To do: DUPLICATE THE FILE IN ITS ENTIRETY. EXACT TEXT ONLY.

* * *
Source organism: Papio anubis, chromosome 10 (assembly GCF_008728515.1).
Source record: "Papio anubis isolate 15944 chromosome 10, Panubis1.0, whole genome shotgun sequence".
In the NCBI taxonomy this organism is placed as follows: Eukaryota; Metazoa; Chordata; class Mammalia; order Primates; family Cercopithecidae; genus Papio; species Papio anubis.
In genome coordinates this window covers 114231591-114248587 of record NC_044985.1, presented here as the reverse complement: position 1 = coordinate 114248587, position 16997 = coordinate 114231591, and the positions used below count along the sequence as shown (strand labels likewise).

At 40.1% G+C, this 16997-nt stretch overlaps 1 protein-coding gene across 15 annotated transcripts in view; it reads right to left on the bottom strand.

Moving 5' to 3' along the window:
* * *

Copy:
Source organism: Papio anubis, chromosome 10 (assembly GCF_008728515.1).
Source record: "Papio anubis isolate 15944 chromosome 10, Panubis1.0, whole genome shotgun sequence".
In the NCBI taxonomy this organism is placed as follows: Eukaryota; Metazoa; Chordata; class Mammalia; order Primates; family Cercopithecidae; genus Papio; species Papio anubis.
In genome coordinates this window covers 114231591-114248587 of record NC_044985.1, presented here as the reverse complement: position 1 = coordinate 114248587, position 16997 = coordinate 114231591, and the positions used below count along the sequence as shown (strand labels likewise).

At 40.1% G+C, this 16997-nt stretch overlaps 1 protein-coding gene across 15 annotated transcripts in view; it reads right to left on the bottom strand.

Moving 5' to 3' along the window: